February 17, 2011

Employee poaching is becoming more aggressive on Wall Street, and firms are taking note: more than 40% of recruiters and hiring managers are currently assessing which employees are at highest risk of poaching, according to a new survey from eFinancialCareers.

Poaching is taking place both from within the financial industry itself and outside - with technology departments most likely to poach from outside Wall Street, the survey found.

eFinancialCareers interviewed 200 hiring managers and recruiters on Wall Street. Out of these, 57% said they expect poaching to become more assiduous on Wall Street over the next year.

"There was a difficult time after the crisis. A lot of people stayed put for the last couple of years. They were reluctant to move as they didn't know how green the grass was on the other side. But we're past that now. Poaching is on the upswing," says Constance Melrose, managing director of eFinancialCareers North America.

The technology industry is the number one industry where hiring managers believe employees can transition into financial services. Similarly, technology departments at Wall Street firms are those most likely to hire from outside the capital markets industry. [They were followed by accounting/corporate finance and operations departments.]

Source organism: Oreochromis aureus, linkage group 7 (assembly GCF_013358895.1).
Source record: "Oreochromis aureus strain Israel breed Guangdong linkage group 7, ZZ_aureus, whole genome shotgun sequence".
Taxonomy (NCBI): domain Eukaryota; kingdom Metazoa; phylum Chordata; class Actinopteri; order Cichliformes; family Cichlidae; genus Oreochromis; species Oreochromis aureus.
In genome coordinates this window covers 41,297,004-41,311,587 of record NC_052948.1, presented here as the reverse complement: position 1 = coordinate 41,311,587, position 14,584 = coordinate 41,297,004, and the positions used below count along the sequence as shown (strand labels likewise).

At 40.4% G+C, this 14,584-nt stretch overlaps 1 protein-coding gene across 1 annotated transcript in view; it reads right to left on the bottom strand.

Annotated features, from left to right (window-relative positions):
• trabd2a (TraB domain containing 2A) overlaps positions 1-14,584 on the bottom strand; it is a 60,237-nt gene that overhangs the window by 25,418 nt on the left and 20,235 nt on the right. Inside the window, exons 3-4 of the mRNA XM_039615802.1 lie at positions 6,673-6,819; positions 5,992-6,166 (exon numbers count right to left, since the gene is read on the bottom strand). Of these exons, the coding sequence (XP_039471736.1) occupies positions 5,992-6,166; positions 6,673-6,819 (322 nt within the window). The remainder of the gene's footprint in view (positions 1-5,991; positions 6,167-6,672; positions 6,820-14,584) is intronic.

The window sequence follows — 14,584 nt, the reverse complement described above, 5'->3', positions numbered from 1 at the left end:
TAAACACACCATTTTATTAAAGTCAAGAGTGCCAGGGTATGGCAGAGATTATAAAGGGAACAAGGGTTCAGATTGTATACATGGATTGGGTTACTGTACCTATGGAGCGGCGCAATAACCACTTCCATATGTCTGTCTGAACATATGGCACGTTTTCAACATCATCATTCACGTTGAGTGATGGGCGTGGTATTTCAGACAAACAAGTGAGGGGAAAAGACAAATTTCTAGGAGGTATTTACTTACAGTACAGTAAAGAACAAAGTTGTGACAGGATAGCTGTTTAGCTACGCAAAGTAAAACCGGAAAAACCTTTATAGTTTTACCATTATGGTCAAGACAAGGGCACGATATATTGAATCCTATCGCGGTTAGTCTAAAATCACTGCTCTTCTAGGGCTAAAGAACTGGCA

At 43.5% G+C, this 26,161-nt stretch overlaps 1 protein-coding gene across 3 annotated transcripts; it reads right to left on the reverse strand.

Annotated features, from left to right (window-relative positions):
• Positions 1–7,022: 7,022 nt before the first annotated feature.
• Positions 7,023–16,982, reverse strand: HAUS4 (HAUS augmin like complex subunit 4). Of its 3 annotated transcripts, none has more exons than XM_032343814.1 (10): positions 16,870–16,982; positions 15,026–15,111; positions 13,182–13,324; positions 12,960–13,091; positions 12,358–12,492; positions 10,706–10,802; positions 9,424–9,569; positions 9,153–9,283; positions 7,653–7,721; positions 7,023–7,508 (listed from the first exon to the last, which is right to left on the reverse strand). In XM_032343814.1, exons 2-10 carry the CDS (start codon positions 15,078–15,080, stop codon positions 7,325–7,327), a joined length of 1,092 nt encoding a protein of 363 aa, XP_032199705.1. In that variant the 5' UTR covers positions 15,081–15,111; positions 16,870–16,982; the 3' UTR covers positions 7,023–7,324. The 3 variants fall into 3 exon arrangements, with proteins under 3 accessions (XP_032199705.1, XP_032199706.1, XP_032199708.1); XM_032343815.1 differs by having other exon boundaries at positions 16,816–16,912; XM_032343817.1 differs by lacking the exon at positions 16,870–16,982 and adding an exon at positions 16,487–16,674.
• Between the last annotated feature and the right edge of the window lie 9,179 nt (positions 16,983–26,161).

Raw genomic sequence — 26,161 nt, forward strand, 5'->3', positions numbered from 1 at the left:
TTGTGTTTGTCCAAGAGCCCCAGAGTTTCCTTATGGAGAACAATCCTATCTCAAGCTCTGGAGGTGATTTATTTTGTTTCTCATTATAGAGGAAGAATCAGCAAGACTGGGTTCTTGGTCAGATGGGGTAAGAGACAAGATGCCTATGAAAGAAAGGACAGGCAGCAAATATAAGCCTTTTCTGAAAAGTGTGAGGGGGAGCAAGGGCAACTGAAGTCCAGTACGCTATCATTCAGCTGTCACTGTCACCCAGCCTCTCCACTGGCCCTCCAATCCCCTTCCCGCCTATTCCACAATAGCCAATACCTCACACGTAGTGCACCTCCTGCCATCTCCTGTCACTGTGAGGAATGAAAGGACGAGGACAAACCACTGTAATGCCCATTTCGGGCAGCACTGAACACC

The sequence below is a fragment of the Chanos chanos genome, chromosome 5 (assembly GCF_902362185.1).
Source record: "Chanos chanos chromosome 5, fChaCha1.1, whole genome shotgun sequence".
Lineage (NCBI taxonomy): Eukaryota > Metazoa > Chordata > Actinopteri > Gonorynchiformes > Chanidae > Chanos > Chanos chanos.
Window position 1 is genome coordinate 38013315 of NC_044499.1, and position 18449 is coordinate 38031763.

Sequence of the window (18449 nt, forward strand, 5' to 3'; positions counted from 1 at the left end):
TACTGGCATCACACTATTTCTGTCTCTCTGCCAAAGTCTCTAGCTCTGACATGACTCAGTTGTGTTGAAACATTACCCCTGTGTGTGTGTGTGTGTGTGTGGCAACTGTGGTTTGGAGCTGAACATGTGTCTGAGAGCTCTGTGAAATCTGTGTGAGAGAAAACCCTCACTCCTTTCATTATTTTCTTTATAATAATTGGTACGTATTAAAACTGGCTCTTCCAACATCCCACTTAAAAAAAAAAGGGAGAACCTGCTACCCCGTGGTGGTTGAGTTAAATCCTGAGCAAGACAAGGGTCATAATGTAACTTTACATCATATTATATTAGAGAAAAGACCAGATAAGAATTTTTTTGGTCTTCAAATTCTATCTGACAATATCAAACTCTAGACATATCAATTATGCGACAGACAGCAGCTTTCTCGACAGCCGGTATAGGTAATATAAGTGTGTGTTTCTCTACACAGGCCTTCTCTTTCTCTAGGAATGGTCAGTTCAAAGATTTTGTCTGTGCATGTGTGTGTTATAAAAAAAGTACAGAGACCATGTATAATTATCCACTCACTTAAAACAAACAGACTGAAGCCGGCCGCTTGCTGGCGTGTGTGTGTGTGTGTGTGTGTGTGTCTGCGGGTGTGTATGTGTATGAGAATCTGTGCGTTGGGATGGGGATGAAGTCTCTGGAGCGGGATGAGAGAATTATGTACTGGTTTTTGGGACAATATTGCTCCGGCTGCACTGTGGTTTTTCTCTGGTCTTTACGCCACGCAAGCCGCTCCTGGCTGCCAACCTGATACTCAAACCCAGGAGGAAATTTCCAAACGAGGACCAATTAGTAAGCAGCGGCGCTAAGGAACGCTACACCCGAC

"Technology is so crucial to having a competitive edge on Wall Street. There are not enough technologists to go around as they are needed for areas like high-speed trading, rapid modeling and real-time modeling. So they're very valuable," Melrose says.

Of particular value is anyone who knows the C programming language, since it is used for high-speed trading and real-time modeling, Melrose adds.

"It's used a lot in simulation, so people who have worked on online video games are very valuable," she said, noting that technologists with experience in project management, risk management and databases are also in high demand.

Those looking to get their foot in the door should target buy-side firms, Melrose pointed out. "The sell-side needs people who can 'do it yesterday.' On the buy-side, the time cycle is a bit longer. The buy-side is more willing to take people in."

In the meantime, 42% of those surveyed said their firms have done an assessment of which employees they think are at risk of being poached. (A further 41% have not).

Still, surprisingly, most are doing nothing to keep these 'at-risk' star employees at their current firms, Melrose pointed out.

But what can firms do to stop their star employees from jumping ship? "Because there is so much regulatory scrutiny on bonuses, you want to have more salary upfront," says Melrose.

ABOUT THE AUTHOR
Melanie Rodier has worked as a print and broadcast journalist for over 10 years, covering business and finance, general news, and film trade news. Prior to joining Wall Street & Technology in ...